We agree with the trial judge that as to appellee E & G there exists sufficient evidence to raise a genuine issue of actual knowledge of driving. Further, for the following reasons, appellee Laing was not entitled to summary judgment. This court will consider neither mere allegations of fact found in the parties' pleadings nor unsupported assertions of fact contained in their briefs. Behar v. Aero Med. Intl., 185 Ga. App. 845 (1) (366 SE2d 223)
. The affidavits by Laing employees contained in this record are insufficient to pierce the pleadings as to this issue. The affidavits do not expressly negate the existence of actual knowledge on the part of all Laing employees, who were working in the hotel that day and who may have observed the party attendees, that Sheliah Warren would be driving. For example, the record does not establish that all Laing employees who may have observed the party attendees have executed affidavits. The affidavit of the food and beverage director on the date of the party does not assert any lack of actual knowledge as to which attendees were driving or lack of ability to observe such facts, although he was duly employed by the hotel on that date. There exists no affidavit from the then general manager of the hotel. Accordingly, we find that the trial court erroneously concluded that Laing has pierced appellants' pleadings.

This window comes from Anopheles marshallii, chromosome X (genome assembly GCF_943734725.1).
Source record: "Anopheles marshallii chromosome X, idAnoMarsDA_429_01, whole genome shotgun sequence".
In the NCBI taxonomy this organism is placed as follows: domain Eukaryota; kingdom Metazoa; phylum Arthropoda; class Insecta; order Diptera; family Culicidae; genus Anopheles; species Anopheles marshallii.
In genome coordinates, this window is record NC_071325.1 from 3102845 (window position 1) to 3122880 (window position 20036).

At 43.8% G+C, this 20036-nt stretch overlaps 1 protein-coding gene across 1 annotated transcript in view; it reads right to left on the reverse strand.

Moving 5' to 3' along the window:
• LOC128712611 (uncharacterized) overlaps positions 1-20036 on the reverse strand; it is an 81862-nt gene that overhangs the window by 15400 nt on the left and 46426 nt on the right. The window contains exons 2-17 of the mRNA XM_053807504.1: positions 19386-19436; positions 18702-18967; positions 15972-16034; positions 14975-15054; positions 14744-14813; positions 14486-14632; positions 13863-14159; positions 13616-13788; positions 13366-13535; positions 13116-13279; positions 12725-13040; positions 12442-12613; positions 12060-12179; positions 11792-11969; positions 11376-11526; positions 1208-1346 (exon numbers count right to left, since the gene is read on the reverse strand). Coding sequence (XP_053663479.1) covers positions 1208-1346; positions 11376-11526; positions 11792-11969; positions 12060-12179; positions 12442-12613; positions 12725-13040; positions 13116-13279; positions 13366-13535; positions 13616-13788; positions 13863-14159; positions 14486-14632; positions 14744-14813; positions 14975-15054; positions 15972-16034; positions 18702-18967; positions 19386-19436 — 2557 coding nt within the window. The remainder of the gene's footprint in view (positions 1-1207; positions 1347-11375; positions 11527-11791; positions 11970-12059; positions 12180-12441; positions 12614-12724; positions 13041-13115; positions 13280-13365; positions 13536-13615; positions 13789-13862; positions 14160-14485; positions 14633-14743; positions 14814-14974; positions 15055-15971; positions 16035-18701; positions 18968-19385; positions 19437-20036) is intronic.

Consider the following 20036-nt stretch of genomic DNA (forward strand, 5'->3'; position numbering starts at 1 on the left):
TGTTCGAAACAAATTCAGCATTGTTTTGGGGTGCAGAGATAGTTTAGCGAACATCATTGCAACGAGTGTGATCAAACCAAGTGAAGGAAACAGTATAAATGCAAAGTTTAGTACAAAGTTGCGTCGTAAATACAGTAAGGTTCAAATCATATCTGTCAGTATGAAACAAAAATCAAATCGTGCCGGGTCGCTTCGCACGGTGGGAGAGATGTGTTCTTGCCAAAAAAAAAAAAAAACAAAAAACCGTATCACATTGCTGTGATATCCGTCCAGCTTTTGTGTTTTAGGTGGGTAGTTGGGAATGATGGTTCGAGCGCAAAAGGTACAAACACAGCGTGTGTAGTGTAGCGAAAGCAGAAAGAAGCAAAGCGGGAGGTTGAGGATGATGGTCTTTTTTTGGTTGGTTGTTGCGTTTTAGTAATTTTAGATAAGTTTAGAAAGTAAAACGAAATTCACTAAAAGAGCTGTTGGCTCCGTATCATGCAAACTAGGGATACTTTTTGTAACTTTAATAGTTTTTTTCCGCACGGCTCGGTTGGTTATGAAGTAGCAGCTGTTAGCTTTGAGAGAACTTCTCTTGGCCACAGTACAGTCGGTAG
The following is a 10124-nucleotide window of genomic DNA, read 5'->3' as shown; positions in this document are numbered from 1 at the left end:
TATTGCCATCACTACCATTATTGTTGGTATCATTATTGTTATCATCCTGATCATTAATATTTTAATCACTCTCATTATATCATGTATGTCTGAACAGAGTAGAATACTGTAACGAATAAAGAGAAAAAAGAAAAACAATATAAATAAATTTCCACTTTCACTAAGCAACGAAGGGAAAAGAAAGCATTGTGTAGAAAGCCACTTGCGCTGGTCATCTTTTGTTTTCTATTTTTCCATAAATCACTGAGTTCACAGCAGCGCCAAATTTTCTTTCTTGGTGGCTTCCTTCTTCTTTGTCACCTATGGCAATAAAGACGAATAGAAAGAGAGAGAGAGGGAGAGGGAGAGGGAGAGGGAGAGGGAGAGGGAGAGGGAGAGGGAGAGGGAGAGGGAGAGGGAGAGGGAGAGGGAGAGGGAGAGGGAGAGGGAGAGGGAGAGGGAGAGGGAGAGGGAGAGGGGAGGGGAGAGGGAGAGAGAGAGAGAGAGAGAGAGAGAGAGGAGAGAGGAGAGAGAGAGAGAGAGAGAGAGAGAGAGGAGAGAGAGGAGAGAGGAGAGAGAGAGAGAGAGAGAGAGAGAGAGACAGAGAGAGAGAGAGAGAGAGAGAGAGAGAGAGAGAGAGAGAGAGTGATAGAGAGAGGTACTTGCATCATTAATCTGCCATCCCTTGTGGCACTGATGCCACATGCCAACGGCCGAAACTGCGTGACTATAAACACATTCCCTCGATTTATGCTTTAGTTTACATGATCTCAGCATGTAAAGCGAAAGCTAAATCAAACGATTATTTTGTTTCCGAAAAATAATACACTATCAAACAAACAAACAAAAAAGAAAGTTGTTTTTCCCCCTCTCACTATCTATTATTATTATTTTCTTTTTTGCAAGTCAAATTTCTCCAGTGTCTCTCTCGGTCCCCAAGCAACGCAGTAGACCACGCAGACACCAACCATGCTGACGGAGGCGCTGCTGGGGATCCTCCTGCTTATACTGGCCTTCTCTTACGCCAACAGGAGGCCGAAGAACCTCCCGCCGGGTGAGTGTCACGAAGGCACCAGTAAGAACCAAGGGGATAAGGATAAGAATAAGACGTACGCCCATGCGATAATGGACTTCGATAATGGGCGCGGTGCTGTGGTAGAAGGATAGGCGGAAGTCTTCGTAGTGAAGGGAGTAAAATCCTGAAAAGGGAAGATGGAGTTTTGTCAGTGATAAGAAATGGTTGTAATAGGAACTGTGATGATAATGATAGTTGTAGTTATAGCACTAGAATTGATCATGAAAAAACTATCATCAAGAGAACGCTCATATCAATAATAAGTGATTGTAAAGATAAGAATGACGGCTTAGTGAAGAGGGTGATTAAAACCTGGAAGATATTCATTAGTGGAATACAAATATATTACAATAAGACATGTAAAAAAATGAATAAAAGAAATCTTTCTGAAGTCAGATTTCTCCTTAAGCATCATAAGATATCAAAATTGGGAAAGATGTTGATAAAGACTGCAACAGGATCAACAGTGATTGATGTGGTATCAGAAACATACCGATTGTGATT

4. Appellant asserts that the trial court erred in ruling that attendance by managerial employees at an office Christmas party is "as a matter of law" never within the scope of employment. The trial court found "that at no time within the factual circumstances alleged was [Sheliah] Warren acting within her scope of employment at E & G." Under certain limited circumstances, an employee who becomes intoxicated at a company sponsored party may be found to be within scope of employment. See, e.g., Southern Bell, supra at 614 (dissenting opinion) and cases cited therein. Generally, when a servant injures another, "the test to determine if the master is liable is whether or not the servant was at the time of the injury acting within the scope of his employment and on the business of the master." (Emphasis supplied.) Allen Kane's Major Dodge v. Barnes, 243 Ga. 776
, 777 (257 SE2d 186
). The circumstances of this case establish that Sheliah Warren was not in the scope of her employment with E & G at the time of the collision. Neither was she in the scope of her employment at either party. See Divecchio v. Mead Corp., supra at 448-449; Dobozy v. Cochran Airport Systems, supra at 625; Healthdyne Inc. v. Odom, 173 Ga. App. 184 (1) (325 SE2d 847)
, cert. den. Thus, we are satisfied that the trial court correctly granted summary judgment on the issue of respondeat superior.
5. Appellant asserts that the trial court erred in ruling that the specifics of a conspiratorial agreement must be proved upon summary judgment rather than applying the prevailing standard of passive mutual understanding. We disagree.